French Revolution Vs Russian Revolution Essay Topics

French and Russian Revolutions

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French and Russian Revolutions

Both the French and Russian revolutions occurred because of two main reasons. Both of these revolutions were the direct results of bad leadership and a bad economy. These two reasons along with other factors caused both of these revolutions. Although they were both similar, they also had differences. A difference between the two is that the Russians had an unsuccessful "pre-revolution" in 1905. Another difference between these two revolutions is the fact that the French turned towards a democracy while the Russian government became communist.

In 1905 , Russia had a prerevolution that was put down of the Czar. Instead of learning from this prerevolution, Czar Nicholas II, made a very big mistake by in not introducing some reforms to correct the problems. So because of his actions, the situation grew worse. In 1917, the Russians were fighting in World War I. A good majority of the Russian people were weary and uncontent with the way the war was going and with the Czar's rule. This uncontent along with economic hardships caused riots and demonstrations to break out. The Czar called for the army to put down the revolution as they did in 1905. But the army joined the revolt and the Czar was kicked out of power soon afterwards. A temporary government was set up to decide on what kind of government Russia was gonna set up. Two political parties were set up. The Bolsheviks were one of the two. The leader of the Bolshevik party was a man named Lenin. Lenin was a firm believer of the theories and ideas of Karl Marx. So with his slogan of "Bread, Peace and Land", Lenin gained the support of the peasants and gained control of Russia and setup a communist state.
The French revolution was also caused by a bad ruler and a bad economy. During the early 1780's a big percent of annual budget went towards king Louis XVI's lavish estate at Versailles. France also had no central bank, no paper currency, no ways of getting more money, and an out-dated tax system which only taxed the poor who had no money to begin with. Signs of revolution first appeared when the peasants stormed the fortress known as the Bastille looking for gun powder.

The Bastille incident set off revolts all over France and Louis was soon deposed afterwards.A democratic goverment was setup in place of the old monarcy.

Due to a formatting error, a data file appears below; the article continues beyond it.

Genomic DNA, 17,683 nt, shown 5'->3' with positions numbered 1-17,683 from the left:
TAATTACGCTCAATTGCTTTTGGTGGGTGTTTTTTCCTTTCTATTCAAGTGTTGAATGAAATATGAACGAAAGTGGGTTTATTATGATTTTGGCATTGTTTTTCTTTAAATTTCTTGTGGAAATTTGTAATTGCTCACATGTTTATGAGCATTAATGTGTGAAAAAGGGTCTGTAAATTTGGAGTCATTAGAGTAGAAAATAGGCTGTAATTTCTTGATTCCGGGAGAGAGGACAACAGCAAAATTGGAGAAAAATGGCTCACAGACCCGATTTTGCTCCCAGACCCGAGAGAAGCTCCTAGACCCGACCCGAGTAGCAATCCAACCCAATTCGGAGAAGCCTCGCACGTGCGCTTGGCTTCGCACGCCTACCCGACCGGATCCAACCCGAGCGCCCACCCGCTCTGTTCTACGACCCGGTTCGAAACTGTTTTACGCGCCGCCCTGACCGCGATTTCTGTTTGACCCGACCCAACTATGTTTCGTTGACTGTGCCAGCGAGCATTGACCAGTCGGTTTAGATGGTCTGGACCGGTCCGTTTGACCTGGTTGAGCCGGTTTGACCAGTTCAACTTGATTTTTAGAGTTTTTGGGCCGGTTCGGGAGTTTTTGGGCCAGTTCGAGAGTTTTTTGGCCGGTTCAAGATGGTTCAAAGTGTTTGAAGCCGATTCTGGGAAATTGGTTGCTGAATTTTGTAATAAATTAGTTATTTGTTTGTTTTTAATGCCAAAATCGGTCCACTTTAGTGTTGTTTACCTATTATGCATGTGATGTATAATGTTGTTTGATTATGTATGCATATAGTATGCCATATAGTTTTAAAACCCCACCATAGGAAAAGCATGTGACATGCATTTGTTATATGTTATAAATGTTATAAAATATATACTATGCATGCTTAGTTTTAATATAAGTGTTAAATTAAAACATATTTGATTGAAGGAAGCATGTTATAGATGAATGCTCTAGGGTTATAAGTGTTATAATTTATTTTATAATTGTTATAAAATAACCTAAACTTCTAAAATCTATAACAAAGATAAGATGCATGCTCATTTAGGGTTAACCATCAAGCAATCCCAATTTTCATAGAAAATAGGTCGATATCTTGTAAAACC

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A doctrine called the Declaration of the Rights of Man and citizen served as a basis for the revolutionary french leaders. The French set up a government in which an elected legislative group met annually. It also consisted of an elected judiciary and an executive headed by the king (The king had no real power and only served as a figure head).

Both the French and Russian revolutions had similar causes but ended up with different results. Both of these countries had different internal factors which cause the results. The Russians had Lenin and the French had the Declaration of the Rights of Man and Citizen. I would also like to point out 1 more similarity between these two revolutions and that is the fact that both Czar Nicholas II and King Louis XVI were executed soon after the revolutionaries took power. It's just strange to see how two similar countries with so many similar reasons for revolting would end up with so very different governments.

Both the American Revolution and French Revolution were the products of Enlightenment ideals that emphasized the idea of natural rights and equality. With such an ideological basis, it becomes clear when one sets out to compare the French Revolution and American Revolution that people felt the need to be free from oppressive or tyrannical rule of absolute monarchs and have the ability to live independent from such forces. The leadership in both countries at the time of their revolutions was certainly repressive, especially in terms of taxation. Both areas suffered social and economic hardships that led to the realization that something must be done to topple the hierarchy and put power back into the hands of the people.

While there are several similarities in these revolutions, there are also a few key differences. This comparison essay on the French and American Revolutions seeks to explore the parallels as well as the divisions that are present in both the American Revolution and the French Revolution. The political climate in France during its revolution was quite different than that in America simply because there was not a large war that had just ended in America (while in France the Seven Years War had nearly devastated the French monarchy’s coffers). Furthermore, although the lower and middle classes were generally the majority of the rebelling populace, there was far more upper class support for the revolution in France versus the participation of loyalists in America.

One of the most important similarities between both the American Revolution and French Revolutions was that there was a growing dissent among the people aimed at the monarchy and its associated elite and aristocrats. Even though they were powerful in both France and America at the start of each revolution, their strangleholds on both the people and economies of each nation were weakening. For instance, “In 1763 Britain was on the very pinnacle of worldwide power and her old enemies were seemingly prostrate. At the same time, however, the nation was beset with political instability and was stumbling on the edge of bankruptcy" (Jensen 4). The reaction against the British monarchy in America only served to further weaken it and although it may have been strong in other parts of the world, the continued resistance exemplified by events such as the Boston Tea party and other revolutionary acts against the crown were taking their toll.

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